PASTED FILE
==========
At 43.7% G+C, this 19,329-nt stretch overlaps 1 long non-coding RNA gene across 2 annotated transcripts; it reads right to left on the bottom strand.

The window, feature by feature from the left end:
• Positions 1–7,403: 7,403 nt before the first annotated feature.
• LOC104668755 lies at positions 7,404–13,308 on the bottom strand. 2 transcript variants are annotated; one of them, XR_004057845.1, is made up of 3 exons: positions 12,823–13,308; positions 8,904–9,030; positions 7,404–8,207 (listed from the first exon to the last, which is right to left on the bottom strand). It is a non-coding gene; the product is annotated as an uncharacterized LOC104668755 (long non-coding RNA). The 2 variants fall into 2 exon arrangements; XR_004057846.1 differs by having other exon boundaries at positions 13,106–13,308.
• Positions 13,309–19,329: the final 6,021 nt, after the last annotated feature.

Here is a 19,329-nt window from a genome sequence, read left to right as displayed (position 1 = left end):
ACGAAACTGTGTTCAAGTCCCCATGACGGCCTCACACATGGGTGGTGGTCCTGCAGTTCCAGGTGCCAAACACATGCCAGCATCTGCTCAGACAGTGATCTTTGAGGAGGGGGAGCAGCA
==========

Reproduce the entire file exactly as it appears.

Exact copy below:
At 43.7% G+C, this 19,329-nt stretch overlaps 1 long non-coding RNA gene across 2 annotated transcripts; it reads right to left on the bottom strand.

The window, feature by feature from the left end:
• Positions 1–7,403: 7,403 nt before the first annotated feature.
• LOC104668755 lies at positions 7,404–13,308 on the bottom strand. 2 transcript variants are annotated; one of them, XR_004057845.1, is made up of 3 exons: positions 12,823–13,308; positions 8,904–9,030; positions 7,404–8,207 (listed from the first exon to the last, which is right to left on the bottom strand). It is a non-coding gene; the product is annotated as an uncharacterized LOC104668755 (long non-coding RNA). The 2 variants fall into 2 exon arrangements; XR_004057846.1 differs by having other exon boundaries at positions 13,106–13,308.
• Positions 13,309–19,329: the final 6,021 nt, after the last annotated feature.

Here is a 19,329-nt window from a genome sequence, read left to right as displayed (position 1 = left end):
ACGAAACTGTGTTCAAGTCCCCATGACGGCCTCACACATGGGTGGTGGTCCTGCAGTTCCAGGTGCCAAACACATGCCAGCATCTGCTCAGACAGTGATCTTTGAGGAGGGGGAGCAGCA